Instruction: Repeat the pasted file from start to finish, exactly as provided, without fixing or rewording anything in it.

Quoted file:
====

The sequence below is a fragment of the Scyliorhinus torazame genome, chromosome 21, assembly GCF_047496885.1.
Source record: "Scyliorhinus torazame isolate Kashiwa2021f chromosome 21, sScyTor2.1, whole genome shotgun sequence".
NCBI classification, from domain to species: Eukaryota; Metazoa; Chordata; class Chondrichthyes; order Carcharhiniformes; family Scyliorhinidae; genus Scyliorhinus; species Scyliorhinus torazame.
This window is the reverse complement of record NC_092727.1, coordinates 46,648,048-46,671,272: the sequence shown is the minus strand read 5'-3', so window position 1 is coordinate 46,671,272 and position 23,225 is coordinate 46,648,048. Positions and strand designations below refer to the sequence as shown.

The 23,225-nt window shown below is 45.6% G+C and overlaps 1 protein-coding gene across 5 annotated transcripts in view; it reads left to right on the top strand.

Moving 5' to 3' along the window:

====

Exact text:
The sequence below is a fragment of the Scyliorhinus torazame genome, chromosome 21, assembly GCF_047496885.1.
Source record: "Scyliorhinus torazame isolate Kashiwa2021f chromosome 21, sScyTor2.1, whole genome shotgun sequence".
NCBI classification, from domain to species: Eukaryota; Metazoa; Chordata; class Chondrichthyes; order Carcharhiniformes; family Scyliorhinidae; genus Scyliorhinus; species Scyliorhinus torazame.
This window is the reverse complement of record NC_092727.1, coordinates 46,648,048-46,671,272: the sequence shown is the minus strand read 5'-3', so window position 1 is coordinate 46,671,272 and position 23,225 is coordinate 46,648,048. Positions and strand designations below refer to the sequence as shown.

The 23,225-nt window shown below is 45.6% G+C and overlaps 1 protein-coding gene across 5 annotated transcripts in view; it reads left to right on the top strand.

Moving 5' to 3' along the window: